4) And what was it like opening for Giorgio Moroder?
That was incredible too, though I regret not meeting him. Jason and Eugene from Escort really one upped me big time as they brought vinyl and got him to sign it. Not just E=MC2 either, I think one of them had some Munich Machine. Deep cuts for the deep disco nerds!
5) How did Mexican audiences respond during your recent tour there?
That show was unfair how great it was. The gig was a promotion the hotel was putting on to get hipsters from Mexico City to come down for the weekend. So they flew us in on a Friday and we got to enjoy this huge all night feast and sleep in before our early evening beachside performance Saturday…after which we stayed up with the natives, had all day Sunday to recover before our flight home Monday. That NEVER happens! Not that I’m complaining but usually you fly into a city, maybe stop at the hotel to get changed, go to the gig, get no sleep and waked up to catch a flight back the next morning. So Cabo was heaven on so many levels, not the least of which is that the promoter Shakes is a total sweetheart and everyone there was super friendly and into it. OK now you’re making me want to go back there!
6) Any further collaborations lined up with Greg Wilson in the UK?
Not right now, I always send him stuff in progress to get his 2¢ though.
7) What have you got planned in 2017?
Three singles are already complete and in the queue for release on Nolita, all of them are songs we’ve been playing live and frankly are the ones that have been the most popular. The first one is called “Feel The Night” and that drops in February. I’m lining up remixes for that one now, probably to drop in March. Would love to do vinyl as well.
8) How do you find the LA music scene at the moment?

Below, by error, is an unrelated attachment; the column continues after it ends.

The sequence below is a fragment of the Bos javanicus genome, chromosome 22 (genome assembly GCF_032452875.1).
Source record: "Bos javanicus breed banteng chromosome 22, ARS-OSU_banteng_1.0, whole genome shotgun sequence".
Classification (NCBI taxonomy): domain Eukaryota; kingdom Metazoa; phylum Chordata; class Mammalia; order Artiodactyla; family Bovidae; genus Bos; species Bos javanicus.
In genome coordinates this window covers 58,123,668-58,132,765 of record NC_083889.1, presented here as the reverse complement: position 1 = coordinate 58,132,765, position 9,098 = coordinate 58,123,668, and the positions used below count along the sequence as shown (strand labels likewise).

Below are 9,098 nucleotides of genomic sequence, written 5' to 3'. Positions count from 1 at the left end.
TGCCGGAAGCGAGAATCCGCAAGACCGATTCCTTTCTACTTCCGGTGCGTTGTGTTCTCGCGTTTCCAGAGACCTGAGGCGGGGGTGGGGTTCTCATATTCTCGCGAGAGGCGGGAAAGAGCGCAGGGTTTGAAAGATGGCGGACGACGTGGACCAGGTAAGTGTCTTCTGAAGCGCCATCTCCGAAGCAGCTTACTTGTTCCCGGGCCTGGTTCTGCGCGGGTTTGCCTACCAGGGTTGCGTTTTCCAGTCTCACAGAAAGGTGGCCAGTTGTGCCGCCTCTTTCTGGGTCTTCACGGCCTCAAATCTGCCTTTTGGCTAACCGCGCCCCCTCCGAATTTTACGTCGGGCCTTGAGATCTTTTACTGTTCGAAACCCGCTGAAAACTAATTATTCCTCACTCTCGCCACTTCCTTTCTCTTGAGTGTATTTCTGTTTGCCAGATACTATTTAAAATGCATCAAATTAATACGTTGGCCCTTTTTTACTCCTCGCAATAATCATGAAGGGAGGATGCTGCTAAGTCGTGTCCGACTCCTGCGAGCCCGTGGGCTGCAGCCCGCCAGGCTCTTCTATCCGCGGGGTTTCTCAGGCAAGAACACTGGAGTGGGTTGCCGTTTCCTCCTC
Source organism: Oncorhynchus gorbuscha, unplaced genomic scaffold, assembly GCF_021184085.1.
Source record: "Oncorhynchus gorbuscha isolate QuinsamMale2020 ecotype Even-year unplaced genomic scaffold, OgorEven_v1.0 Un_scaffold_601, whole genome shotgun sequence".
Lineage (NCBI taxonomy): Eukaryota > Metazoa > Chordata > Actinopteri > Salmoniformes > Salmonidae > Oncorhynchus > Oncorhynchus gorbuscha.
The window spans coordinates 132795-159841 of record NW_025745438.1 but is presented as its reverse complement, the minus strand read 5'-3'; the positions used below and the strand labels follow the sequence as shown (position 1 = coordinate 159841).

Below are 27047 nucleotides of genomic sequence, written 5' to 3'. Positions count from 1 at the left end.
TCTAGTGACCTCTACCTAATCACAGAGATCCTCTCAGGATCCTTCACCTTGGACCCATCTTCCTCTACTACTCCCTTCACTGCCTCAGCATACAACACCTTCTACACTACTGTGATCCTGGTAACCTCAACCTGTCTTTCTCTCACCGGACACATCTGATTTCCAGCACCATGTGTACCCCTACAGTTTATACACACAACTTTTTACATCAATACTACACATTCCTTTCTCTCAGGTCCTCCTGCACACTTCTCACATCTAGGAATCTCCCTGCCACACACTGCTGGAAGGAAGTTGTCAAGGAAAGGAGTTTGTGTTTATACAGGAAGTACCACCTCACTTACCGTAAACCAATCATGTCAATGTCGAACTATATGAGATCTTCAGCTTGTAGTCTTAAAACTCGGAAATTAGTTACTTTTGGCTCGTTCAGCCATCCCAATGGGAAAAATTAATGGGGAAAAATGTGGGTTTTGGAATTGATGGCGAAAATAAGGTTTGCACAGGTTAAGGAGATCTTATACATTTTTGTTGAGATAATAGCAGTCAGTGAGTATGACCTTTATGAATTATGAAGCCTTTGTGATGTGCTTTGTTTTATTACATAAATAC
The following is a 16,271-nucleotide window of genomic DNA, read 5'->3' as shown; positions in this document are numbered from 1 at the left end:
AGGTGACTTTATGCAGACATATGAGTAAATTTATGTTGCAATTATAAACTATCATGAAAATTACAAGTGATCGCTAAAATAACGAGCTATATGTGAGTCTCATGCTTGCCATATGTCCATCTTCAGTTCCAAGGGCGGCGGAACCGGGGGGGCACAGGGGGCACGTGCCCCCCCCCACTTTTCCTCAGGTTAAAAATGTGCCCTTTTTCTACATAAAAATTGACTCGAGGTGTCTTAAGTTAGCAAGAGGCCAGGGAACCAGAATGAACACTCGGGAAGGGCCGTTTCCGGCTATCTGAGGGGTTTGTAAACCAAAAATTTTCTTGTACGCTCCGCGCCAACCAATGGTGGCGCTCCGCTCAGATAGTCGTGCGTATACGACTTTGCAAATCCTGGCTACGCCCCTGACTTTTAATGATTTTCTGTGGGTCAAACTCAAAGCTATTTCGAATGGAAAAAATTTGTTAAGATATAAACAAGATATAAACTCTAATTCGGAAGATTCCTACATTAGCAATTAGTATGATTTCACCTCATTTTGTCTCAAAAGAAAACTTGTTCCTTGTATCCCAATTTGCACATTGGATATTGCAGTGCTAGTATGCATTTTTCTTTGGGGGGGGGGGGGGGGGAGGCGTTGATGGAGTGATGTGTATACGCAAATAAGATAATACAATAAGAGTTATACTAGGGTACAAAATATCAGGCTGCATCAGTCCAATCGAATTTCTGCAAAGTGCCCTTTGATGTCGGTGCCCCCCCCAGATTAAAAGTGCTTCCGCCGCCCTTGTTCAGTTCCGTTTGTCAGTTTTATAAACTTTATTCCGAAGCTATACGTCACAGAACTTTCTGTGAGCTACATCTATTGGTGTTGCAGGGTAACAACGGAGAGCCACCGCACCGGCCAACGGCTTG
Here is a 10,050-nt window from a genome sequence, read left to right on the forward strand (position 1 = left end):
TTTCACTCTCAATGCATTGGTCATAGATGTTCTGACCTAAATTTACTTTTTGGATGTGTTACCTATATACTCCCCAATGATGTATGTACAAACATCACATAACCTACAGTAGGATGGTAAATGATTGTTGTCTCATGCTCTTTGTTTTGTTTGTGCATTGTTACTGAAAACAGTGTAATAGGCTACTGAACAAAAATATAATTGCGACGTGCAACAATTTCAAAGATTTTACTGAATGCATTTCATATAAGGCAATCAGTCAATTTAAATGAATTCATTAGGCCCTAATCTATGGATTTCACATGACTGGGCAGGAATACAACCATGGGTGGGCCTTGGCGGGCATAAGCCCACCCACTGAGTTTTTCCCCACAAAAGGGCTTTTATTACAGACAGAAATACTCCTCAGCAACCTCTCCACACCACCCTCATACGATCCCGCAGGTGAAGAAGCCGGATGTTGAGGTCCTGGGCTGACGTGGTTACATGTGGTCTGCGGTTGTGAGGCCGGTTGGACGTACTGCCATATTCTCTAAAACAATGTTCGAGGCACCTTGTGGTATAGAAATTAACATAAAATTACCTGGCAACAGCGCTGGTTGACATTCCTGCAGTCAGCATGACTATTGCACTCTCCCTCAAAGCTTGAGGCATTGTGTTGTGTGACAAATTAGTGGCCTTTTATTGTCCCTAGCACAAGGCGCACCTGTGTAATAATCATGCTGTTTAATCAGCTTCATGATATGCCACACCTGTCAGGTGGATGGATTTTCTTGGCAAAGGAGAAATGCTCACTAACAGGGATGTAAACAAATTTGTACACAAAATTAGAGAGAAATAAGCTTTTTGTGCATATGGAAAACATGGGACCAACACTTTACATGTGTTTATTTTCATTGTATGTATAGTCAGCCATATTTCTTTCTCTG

LA has a really open, collaborative, supportive vibe. Maybe it’s because I’ve grown up myself or whatever but when I was in San Francisco I just never felt part of the scene, whereas here there’s more of an attitude of a rising tide lifting all boats. So people are really generous about sharing ideas, contacts, opportunities. It’s really amazing. Also the opportunities to collaborate are incredible, I’m working on some features and co-writes now that I’m really excited to share in 2017.
9) Have you managed to steer clear of any controversy this year? I saw Don Henley in concert in the summer and thought of you...
Ha! I think I’ve managed to avoid trouble. But I titled my EP accordingly, in case I start to slip and need help remembering what to do.
10) What's the next remix you have lined up?
Not sure! I’m always working on a dozen at a time and they’re all not quite there, but then suddenly one emerges as the strongest. I’m pretty close on this Hall and Oates one but maybe Frampton will get to the finish line first? Or they’ll both continue to be not quite good enough and out of nowhere I might solve the Joy Division problem thats been plaguing me. TBD!
Buy How To Be Good